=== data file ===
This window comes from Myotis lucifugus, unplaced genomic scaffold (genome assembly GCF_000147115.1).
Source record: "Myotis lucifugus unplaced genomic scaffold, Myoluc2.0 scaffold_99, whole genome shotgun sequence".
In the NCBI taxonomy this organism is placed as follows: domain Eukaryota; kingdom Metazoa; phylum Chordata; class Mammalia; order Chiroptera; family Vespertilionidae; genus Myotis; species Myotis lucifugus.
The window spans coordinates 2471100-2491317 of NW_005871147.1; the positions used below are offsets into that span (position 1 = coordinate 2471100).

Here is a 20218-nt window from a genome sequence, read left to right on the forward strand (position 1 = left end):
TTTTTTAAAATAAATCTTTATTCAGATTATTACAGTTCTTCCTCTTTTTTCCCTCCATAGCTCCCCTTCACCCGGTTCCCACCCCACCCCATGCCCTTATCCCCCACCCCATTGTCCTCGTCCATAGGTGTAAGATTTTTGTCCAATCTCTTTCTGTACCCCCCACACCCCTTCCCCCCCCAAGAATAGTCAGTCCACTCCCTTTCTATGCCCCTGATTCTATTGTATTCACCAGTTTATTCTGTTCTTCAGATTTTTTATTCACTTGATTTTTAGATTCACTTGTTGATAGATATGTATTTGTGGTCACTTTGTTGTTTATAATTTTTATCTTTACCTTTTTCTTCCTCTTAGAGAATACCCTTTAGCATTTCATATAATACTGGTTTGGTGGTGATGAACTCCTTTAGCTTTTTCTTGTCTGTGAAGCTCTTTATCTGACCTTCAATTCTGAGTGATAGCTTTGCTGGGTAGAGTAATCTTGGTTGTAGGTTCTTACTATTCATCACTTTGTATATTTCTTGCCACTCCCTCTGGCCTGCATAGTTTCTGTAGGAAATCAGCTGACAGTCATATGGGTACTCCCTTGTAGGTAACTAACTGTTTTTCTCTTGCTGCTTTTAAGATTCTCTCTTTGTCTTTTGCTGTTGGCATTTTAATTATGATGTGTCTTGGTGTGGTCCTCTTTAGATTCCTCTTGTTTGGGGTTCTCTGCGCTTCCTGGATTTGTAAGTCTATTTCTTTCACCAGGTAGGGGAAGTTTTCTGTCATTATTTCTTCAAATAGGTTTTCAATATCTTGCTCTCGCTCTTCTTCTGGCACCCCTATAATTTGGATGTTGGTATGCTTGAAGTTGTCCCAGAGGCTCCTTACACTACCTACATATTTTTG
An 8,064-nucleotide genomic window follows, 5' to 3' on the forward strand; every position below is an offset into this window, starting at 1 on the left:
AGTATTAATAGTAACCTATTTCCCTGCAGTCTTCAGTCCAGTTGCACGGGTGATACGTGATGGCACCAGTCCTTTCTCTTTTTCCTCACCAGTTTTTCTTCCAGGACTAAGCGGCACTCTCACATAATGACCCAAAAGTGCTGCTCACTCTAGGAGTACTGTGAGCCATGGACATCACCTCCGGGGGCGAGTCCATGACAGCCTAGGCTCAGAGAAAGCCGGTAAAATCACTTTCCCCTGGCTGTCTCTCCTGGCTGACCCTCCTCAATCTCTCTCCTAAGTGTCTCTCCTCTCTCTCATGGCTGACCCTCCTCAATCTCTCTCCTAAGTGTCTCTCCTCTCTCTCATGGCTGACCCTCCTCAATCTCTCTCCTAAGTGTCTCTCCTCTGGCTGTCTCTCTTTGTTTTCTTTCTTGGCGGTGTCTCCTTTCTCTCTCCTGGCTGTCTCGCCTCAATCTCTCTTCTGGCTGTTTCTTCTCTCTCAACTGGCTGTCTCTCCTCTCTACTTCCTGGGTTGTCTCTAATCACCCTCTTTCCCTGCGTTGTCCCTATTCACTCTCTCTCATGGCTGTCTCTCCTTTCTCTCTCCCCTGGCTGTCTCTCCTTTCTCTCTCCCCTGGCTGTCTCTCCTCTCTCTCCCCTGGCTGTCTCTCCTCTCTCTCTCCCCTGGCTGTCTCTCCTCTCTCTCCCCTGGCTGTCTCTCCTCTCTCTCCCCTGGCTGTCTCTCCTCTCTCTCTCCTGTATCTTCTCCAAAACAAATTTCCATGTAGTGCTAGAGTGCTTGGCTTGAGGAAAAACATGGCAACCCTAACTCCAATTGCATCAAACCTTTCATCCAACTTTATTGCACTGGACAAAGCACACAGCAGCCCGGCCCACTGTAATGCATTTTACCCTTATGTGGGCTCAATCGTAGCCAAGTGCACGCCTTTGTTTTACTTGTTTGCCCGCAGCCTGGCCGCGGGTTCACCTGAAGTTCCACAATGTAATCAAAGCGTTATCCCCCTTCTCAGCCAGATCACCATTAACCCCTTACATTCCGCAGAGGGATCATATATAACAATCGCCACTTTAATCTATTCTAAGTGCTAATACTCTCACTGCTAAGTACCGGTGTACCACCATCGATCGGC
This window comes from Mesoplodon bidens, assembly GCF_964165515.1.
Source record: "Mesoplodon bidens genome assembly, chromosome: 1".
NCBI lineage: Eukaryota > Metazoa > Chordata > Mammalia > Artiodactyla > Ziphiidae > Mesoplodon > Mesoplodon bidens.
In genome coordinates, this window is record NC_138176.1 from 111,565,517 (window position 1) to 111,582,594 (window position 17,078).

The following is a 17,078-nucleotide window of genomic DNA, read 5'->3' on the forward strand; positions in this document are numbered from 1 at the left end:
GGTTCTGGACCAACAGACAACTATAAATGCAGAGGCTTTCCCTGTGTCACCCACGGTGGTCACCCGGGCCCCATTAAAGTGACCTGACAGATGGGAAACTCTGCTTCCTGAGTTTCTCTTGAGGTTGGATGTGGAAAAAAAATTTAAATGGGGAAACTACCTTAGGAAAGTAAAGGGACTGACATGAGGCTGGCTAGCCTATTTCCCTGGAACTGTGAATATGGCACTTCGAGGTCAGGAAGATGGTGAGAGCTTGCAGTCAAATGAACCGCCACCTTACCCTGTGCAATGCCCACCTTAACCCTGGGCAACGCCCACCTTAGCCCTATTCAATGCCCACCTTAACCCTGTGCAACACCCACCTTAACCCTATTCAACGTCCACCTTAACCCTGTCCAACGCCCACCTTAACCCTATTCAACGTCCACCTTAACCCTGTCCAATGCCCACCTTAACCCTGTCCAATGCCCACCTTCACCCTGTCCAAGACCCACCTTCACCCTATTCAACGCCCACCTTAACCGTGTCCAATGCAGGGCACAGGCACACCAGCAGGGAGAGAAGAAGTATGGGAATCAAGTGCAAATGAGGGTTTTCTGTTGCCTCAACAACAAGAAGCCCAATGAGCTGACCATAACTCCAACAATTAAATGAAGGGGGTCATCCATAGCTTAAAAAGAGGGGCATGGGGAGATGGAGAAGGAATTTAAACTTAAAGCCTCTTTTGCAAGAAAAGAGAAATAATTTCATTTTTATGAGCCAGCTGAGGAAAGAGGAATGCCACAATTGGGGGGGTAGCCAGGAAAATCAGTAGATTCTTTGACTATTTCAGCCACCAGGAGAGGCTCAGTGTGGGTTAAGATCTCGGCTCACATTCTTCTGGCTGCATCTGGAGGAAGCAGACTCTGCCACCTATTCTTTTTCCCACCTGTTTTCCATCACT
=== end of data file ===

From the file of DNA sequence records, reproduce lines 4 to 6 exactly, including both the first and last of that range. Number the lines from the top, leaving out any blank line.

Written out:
The window spans coordinates 2471100-2491317 of NW_005871147.1; the positions used below are offsets into that span (position 1 = coordinate 2471100).

Here is a 20218-nt window from a genome sequence, read left to right on the forward strand (position 1 = left end):
TTTTTTAAAATAAATCTTTATTCAGATTATTACAGTTCTTCCTCTTTTTTCCCTCCATAGCTCCCCTTCACCCGGTTCCCACCCCACCCCATGCCCTTATCCCCCACCCCATTGTCCTCGTCCATAGGTGTAAGATTTTTGTCCAATCTCTTTCTGTACCCCCCACACCCCTTCCCCCCCCAAGAATAGTCAGTCCACTCCCTTTCTATGCCCCTGATTCTATTGTATTCACCAGTTTATTCTGTTCTTCAGATTTTTTATTCACTTGATTTTTAGATTCACTTGTTGATAGATATGTATTTGTGGTCACTTTGTTGTTTATAATTTTTATCTTTACCTTTTTCTTCCTCTTAGAGAATACCCTTTAGCATTTCATATAATACTGGTTTGGTGGTGATGAACTCCTTTAGCTTTTTCTTGTCTGTGAAGCTCTTTATCTGACCTTCAATTCTGAGTGATAGCTTTGCTGGGTAGAGTAATCTTGGTTGTAGGTTCTTACTATTCATCACTTTGTATATTTCTTGCCACTCCCTCTGGCCTGCATAGTTTCTGTAGGAAATCAGCTGACAGTCATATGGGTACTCCCTTGTAGGTAACTAACTGTTTTTCTCTTGCTGCTTTTAAGATTCTCTCTTTGTCTTTTGCTGTTGGCATTTTAATTATGATGTGTCTTGGTGTGGTCCTCTTTAGATTCCTCTTGTTTGGGGTTCTCTGCGCTTCCTGGATTTGTAAGTCTATTTCTTTCACCAGGTAGGGGAAGTTTTCTGTCATTATTTCTTCAAATAGGTTTTCAATATCTTGCTCTCGCTCTTCTTCTGGCACCCCTATAATTTGGATGTTGGTATGCTTGAAGTTGTCCCAGAGGCTCCTTACACTACCTACATATTTTTG